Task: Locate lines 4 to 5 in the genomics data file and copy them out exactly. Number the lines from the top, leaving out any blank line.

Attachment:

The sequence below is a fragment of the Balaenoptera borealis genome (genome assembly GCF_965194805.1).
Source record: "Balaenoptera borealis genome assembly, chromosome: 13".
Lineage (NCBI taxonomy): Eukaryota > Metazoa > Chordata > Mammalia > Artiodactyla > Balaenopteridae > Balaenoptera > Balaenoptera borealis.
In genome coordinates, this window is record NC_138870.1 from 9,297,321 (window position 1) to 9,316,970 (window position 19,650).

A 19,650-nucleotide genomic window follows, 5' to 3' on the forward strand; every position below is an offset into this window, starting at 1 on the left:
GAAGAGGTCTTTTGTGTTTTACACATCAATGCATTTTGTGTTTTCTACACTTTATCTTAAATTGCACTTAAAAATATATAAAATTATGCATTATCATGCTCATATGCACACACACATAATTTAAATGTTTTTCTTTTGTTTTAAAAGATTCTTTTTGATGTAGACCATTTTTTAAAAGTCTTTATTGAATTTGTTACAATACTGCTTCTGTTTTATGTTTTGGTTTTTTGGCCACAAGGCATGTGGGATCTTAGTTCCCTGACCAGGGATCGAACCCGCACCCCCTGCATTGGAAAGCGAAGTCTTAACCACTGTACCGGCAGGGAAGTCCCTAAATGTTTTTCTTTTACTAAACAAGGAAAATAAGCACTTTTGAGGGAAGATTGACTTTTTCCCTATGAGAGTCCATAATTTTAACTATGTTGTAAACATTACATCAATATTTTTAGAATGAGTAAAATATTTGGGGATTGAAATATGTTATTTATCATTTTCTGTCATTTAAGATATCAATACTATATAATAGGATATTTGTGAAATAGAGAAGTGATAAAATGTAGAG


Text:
In genome coordinates, this window is record NC_138870.1 from 9,297,321 (window position 1) to 9,316,970 (window position 19,650).

A 19,650-nucleotide genomic window follows, 5' to 3' on the forward strand; every position below is an offset into this window, starting at 1 on the left: